previous next

[from our own Correspondent.]

Army of Northern Virginia. Near Hanover Junction, May 25th, 1864.
My last letter told you of the change of base, and of the fact that our forces were in position around this place. Yesterday evening about four o'clock, Thomas's, McGowan's and Lane's brigades, of Wilcox's division, with Seales's of the same division in support and reserve, were sent forward to meet the enemy, who had crossed the North Anna river at Jericho Fard, a point about six miles above Hanover Junction. Our forces came up with those of the enemy near Noel's turn-out. Thomas, McGowan and Lane engaged them in front, while Scales was sent to take them in rear. A sharp fight ensued, and the troops were rapidly pressing them back, when just as Scales was opening on their flank and rear, Thomas's brigade, for some unexplained reason, gave way, and thus the fruits of victory were lost. We however captured some sixty prisoners, who say that when our men commenced giving back the enemy were already on the run, and our boys were within a very few yards of their batteries. Our loss is put at about three hundred and fifty in this engagement.

During this same evening Gen Anderson sent a force across the river at the Telegraph Road bridge, but this force meeting a superior force of the enemy was compelled to return this side. Our loss however, was slight.

Yesterday evening Mahone, who was commanding Anderson's division assented Laidley's brigade of the enemy, who had crossed at Oxford Mills, capturing some sixty prisoners, among them an via of Gen L's.

About the same time the enemy attempted to make a lodgment for his sharpshooters in front of Rodes a division, but Rodes's skirmishers quickly drove them off.

To day there has been nothing done save slight skirmishing. I still incline to the opinion that Grant is too much worsted to make an immediate fight, and the fact that he is entrenching and fortifying substantiates it.

As showing the extent to which the Yankee army has been cut up in the recent engagements, I give you the following figures in regard to the losses sustained by a Massachusetts regiment an the late fights. They are official, and were taken from the pockets of an Adjutant who was captured:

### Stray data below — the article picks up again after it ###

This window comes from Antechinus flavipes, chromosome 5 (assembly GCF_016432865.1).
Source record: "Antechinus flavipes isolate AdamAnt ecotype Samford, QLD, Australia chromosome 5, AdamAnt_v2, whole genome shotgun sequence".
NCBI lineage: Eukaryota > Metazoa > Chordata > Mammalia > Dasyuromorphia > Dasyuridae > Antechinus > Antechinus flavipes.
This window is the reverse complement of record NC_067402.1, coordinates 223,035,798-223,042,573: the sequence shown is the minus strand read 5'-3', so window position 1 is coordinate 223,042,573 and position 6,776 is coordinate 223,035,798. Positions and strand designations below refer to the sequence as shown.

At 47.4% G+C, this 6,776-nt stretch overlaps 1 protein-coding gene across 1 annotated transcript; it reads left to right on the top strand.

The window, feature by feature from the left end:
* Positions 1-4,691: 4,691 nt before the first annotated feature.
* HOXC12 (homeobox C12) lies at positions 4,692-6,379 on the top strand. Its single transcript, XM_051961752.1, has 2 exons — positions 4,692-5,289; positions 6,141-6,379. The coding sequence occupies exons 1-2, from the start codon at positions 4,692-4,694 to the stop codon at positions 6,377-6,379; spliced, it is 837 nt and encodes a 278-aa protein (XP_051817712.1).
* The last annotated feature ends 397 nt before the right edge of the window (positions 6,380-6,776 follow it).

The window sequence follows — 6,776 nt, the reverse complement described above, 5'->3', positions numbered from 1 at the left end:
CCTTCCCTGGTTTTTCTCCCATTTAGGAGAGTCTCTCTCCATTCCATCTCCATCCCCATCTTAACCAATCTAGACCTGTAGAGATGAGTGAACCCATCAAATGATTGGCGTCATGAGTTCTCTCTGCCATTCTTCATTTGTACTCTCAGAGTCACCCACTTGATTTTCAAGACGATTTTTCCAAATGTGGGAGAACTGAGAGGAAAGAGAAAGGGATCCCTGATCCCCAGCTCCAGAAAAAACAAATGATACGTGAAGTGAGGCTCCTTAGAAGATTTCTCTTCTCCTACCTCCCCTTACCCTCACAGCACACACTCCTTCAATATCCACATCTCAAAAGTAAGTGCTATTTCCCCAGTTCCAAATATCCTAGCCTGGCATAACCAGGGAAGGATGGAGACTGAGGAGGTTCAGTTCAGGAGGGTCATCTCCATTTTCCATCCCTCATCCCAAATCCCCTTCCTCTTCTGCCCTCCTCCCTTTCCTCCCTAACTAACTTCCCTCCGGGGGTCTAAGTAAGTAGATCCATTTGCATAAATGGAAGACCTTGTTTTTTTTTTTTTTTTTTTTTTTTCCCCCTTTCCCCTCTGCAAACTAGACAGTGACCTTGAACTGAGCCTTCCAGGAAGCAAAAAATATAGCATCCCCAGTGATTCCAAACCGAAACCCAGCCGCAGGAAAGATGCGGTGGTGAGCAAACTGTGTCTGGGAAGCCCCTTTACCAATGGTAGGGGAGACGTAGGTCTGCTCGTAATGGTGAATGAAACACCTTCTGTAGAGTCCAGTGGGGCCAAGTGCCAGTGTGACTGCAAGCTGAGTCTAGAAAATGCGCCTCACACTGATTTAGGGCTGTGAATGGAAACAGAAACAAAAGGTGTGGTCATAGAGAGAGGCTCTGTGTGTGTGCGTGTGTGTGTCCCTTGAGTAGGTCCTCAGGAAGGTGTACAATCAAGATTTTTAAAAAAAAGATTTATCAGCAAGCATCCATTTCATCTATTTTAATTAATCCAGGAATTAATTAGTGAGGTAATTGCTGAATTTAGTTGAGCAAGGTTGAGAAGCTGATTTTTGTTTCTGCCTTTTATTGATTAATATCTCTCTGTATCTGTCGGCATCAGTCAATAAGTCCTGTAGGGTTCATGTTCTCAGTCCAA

The regiment went into action on the 6th with464
Lost this day257
Leaving for duty207
Lost on the 12th
Lost on the 18th24

It began the campaign with thirteen line and two field officers, and now has one field and two line officers. Some of their prisoners say this is a fair example of the losses in all the regiments.

Among the promotions in the army are Colonels Terry, of Va, and Evans, of Ga, to be Brigadier Generals.

Thursday, 12 M.
Very little infantry skirmishing to day. X.

Creative Commons License
This work is licensed under a Creative Commons Attribution-ShareAlike 3.0 United States License.

An XML version of this text is available for download, with the additional restriction that you offer Perseus any modifications you make. Perseus provides credit for all accepted changes, storing new additions in a versioning system.

hide Places (automatically extracted)

View a map of the most frequently mentioned places in this document.

Sort places alphabetically, as they appear on the page, by frequency
Click on a place to search for it in this document.
Oxford Mills (Iowa, United States) (1)
North Anna (Virginia, United States) (1)
hide People (automatically extracted)
Sort people alphabetically, as they appear on the page, by frequency
Click on a person to search for him/her in this document.
G. W. Thomas (3)
Scales (2)
Rodes (2)
McGowan (2)
Lane (2)
Gen Anderson (2)
Wilcox (1)
Terry (1)
Seales (1)
Noel (1)
Mahone (1)
Laidley (1)
Gen Grant (1)
Gen (1)
Evans (1)
hide Dates (automatically extracted)
Sort dates alphabetically, as they appear on the page, by frequency
Click on a date to search for it in this document.
May 25th, 1864 AD (1)
hide Display Preferences
Greek Display:
Arabic Display:
View by Default:
Browse Bar: